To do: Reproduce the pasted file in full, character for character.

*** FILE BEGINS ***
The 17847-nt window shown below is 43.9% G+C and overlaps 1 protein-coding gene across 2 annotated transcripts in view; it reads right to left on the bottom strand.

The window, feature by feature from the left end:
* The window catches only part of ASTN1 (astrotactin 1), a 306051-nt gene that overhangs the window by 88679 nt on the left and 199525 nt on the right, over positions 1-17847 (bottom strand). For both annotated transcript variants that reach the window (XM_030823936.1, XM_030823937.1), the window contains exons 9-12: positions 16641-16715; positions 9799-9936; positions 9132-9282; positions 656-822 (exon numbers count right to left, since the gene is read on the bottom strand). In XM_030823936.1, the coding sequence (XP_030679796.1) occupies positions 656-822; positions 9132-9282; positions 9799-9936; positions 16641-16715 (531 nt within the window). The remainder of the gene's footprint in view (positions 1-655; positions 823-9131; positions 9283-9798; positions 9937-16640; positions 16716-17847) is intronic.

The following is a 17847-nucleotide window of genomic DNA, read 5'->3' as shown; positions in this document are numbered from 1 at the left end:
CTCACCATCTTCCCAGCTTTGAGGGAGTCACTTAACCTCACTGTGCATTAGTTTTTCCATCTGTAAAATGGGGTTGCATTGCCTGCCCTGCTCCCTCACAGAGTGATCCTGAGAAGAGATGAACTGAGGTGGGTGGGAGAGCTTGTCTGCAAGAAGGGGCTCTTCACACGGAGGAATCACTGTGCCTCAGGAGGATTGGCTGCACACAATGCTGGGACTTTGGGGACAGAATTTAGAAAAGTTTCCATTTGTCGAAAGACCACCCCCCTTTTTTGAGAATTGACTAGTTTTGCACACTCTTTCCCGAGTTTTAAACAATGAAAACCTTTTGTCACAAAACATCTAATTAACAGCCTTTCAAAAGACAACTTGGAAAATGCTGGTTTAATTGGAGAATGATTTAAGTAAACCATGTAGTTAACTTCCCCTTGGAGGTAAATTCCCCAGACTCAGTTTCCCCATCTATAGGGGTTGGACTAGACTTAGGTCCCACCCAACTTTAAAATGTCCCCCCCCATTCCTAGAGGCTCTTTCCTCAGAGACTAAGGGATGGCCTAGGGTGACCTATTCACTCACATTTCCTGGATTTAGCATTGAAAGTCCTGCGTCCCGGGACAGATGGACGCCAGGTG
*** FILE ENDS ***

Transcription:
The 17847-nt window shown below is 43.9% G+C and overlaps 1 protein-coding gene across 2 annotated transcripts in view; it reads right to left on the bottom strand.

The window, feature by feature from the left end:
* The window catches only part of ASTN1 (astrotactin 1), a 306051-nt gene that overhangs the window by 88679 nt on the left and 199525 nt on the right, over positions 1-17847 (bottom strand). For both annotated transcript variants that reach the window (XM_030823936.1, XM_030823937.1), the window contains exons 9-12: positions 16641-16715; positions 9799-9936; positions 9132-9282; positions 656-822 (exon numbers count right to left, since the gene is read on the bottom strand). In XM_030823936.1, the coding sequence (XP_030679796.1) occupies positions 656-822; positions 9132-9282; positions 9799-9936; positions 16641-16715 (531 nt within the window). The remainder of the gene's footprint in view (positions 1-655; positions 823-9131; positions 9283-9798; positions 9937-16640; positions 16716-17847) is intronic.

The following is a 17847-nucleotide window of genomic DNA, read 5'->3' as shown; positions in this document are numbered from 1 at the left end:
CTCACCATCTTCCCAGCTTTGAGGGAGTCACTTAACCTCACTGTGCATTAGTTTTTCCATCTGTAAAATGGGGTTGCATTGCCTGCCCTGCTCCCTCACAGAGTGATCCTGAGAAGAGATGAACTGAGGTGGGTGGGAGAGCTTGTCTGCAAGAAGGGGCTCTTCACACGGAGGAATCACTGTGCCTCAGGAGGATTGGCTGCACACAATGCTGGGACTTTGGGGACAGAATTTAGAAAAGTTTCCATTTGTCGAAAGACCACCCCCCTTTTTTGAGAATTGACTAGTTTTGCACACTCTTTCCCGAGTTTTAAACAATGAAAACCTTTTGTCACAAAACATCTAATTAACAGCCTTTCAAAAGACAACTTGGAAAATGCTGGTTTAATTGGAGAATGATTTAAGTAAACCATGTAGTTAACTTCCCCTTGGAGGTAAATTCCCCAGACTCAGTTTCCCCATCTATAGGGGTTGGACTAGACTTAGGTCCCACCCAACTTTAAAATGTCCCCCCCCATTCCTAGAGGCTCTTTCCTCAGAGACTAAGGGATGGCCTAGGGTGACCTATTCACTCACATTTCCTGGATTTAGCATTGAAAGTCCTGCGTCCCGGGACAGATGGACGCCAGGTG